Aaaaand it's time for the paint to dry again.  *sigh*

My fifth sitting with this piece everything really falls into place.  I went over his coat again, and made the highlights a bit brighter than I want in the final painting.  This is so I can glaze lots of black over them and I won't lose them later.  I went over his face one more time and fine-tuned all the details, using Ivory Black and Burnt Umber on a tiny brush.  I also painted in his hair.  It's getting so close!

Portrait of Paul, Phase 5.  Adding contrast and fine details. © 2013 Maranda Schemanski 
In the final (bittersweet) sitting, I glazed Ivory Black over the background and coat, adjusted the hairline above his ears, finished the phone, and painted in the buttons.  Threw on some highlights on the far side of the coat, and that's it.  Just like that I'm done.

Portrait of Paul, Phase 6.  Finishing touches. © 2013 Maranda Schemanski 

I am so totally pleased with this experiment that I will most definitely continue painting with what I have learned.  For starters, painting on a gessoed hard board is amazing.  I didn't once fight with the surface and could devote all of my attention to creativity.  Add to that the longevity I have added to each piece, I see no reason to paint on canvas ever again.  (A little too dramatic maybe?)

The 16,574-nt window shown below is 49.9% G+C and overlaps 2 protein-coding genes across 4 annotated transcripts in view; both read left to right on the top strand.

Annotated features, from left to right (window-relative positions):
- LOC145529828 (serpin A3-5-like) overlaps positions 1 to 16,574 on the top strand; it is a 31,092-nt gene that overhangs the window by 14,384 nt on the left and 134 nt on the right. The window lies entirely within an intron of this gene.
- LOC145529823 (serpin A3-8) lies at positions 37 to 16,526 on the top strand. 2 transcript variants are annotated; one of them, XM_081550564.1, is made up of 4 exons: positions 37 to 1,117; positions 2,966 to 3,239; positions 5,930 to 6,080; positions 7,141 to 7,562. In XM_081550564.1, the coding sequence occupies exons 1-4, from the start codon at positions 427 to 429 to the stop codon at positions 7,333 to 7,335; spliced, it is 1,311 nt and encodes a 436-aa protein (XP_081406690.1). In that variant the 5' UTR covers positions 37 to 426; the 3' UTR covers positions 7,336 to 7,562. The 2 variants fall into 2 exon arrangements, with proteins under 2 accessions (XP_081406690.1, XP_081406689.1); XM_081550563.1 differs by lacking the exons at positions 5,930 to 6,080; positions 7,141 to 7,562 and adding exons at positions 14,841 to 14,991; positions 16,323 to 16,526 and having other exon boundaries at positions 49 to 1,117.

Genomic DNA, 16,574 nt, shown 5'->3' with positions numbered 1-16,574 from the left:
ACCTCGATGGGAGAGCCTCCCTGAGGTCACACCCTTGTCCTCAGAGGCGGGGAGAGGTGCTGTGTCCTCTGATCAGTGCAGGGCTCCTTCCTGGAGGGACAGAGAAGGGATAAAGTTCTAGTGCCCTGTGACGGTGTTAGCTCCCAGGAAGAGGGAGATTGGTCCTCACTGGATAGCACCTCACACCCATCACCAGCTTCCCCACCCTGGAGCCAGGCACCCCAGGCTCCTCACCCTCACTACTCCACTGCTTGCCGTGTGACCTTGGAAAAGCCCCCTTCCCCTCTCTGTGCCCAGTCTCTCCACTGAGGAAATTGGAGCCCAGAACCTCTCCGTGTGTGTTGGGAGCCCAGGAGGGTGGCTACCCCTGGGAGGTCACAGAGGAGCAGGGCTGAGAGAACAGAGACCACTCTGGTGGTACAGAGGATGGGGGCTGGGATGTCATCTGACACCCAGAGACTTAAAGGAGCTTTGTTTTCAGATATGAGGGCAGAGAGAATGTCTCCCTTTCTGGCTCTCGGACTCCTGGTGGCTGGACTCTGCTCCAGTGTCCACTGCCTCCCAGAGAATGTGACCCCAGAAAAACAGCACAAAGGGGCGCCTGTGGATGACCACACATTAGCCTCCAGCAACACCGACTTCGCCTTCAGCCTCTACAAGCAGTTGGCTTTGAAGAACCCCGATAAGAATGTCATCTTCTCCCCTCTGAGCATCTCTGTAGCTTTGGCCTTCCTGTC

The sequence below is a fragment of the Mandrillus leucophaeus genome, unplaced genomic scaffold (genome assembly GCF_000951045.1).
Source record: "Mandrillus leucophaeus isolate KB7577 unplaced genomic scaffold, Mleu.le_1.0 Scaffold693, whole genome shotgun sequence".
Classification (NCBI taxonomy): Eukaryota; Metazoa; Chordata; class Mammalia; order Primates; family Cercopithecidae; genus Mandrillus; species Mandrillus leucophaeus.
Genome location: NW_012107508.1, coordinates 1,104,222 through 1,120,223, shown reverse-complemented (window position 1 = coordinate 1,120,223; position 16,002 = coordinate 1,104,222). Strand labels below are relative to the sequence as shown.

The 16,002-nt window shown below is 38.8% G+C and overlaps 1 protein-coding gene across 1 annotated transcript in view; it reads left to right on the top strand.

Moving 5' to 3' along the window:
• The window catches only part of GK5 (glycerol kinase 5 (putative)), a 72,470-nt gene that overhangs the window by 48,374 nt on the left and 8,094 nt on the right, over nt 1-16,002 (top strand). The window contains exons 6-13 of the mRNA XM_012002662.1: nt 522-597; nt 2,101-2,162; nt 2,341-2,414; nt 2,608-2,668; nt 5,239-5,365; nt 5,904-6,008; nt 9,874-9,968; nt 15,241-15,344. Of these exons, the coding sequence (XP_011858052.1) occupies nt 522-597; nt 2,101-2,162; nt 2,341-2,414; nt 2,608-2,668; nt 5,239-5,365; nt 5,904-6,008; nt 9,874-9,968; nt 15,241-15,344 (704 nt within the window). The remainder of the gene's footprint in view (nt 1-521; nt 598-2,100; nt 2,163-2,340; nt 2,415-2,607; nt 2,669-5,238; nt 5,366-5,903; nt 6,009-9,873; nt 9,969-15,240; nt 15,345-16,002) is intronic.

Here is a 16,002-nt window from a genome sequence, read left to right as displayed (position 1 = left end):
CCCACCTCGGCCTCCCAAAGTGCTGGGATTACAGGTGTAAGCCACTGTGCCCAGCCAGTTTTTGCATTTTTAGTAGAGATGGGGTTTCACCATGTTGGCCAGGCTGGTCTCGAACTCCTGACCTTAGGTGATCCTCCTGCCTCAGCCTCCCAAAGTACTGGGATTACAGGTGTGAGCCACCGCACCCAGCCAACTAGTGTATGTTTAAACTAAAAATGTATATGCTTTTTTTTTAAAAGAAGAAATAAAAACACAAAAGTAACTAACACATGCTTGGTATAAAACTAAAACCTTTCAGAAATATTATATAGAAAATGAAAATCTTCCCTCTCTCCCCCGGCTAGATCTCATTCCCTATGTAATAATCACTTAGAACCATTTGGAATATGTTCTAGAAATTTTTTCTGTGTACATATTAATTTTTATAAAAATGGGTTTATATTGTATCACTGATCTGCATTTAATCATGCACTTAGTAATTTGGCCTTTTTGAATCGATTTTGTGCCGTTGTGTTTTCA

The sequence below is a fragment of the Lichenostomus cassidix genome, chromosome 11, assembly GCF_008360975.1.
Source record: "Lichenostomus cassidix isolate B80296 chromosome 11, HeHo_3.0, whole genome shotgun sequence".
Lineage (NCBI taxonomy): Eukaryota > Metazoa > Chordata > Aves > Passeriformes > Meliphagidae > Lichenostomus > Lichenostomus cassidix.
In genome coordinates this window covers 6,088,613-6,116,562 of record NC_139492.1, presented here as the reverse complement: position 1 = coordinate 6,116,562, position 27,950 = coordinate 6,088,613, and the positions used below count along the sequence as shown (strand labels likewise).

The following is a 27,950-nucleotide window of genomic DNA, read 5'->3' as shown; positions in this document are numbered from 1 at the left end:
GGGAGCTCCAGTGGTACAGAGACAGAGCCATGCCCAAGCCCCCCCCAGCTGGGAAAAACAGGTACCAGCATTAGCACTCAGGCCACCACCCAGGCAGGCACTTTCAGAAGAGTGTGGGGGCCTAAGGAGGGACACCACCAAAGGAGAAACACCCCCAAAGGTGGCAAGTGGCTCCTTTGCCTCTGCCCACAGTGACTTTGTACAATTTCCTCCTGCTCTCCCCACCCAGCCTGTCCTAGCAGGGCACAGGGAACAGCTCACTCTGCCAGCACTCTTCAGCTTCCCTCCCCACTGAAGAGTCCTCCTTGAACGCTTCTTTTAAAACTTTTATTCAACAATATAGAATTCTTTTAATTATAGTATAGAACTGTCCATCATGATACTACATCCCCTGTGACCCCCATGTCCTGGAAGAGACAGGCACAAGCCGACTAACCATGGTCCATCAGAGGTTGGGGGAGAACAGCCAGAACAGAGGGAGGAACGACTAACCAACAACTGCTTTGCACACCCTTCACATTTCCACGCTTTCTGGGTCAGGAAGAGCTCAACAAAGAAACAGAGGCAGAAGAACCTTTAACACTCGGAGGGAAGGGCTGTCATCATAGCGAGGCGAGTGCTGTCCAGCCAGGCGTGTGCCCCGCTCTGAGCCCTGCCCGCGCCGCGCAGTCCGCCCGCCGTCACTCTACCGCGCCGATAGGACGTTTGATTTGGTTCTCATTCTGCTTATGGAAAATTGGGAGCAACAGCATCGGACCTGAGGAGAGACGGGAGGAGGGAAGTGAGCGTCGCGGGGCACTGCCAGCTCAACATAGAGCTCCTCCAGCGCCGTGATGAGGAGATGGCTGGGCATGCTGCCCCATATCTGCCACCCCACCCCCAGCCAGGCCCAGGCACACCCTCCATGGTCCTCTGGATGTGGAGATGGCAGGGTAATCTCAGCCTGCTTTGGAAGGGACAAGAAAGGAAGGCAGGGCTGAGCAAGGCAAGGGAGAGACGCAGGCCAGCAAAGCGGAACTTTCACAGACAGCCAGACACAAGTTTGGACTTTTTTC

I am torn on the drawing and preparation involved in a piece.  This is probably an old dog hesitant to learn a new trick, or maybe I just lack the confidence in my skill to just start creating talking.  I have always planned planned planned.  To sit down at a blank board and just start is terrifying, and also liberating at the same time.  Like swinging on a trapeze without a net.  Well okay, I can't fall to my death while painting... but you get my point.

Welp, that's all for now.  We'll end here on this being wildly successful and until next time, keep those creative juices flowing!!

Monday, April 15, 2013

Layers, Giggles, and Waiting. I hate waiting.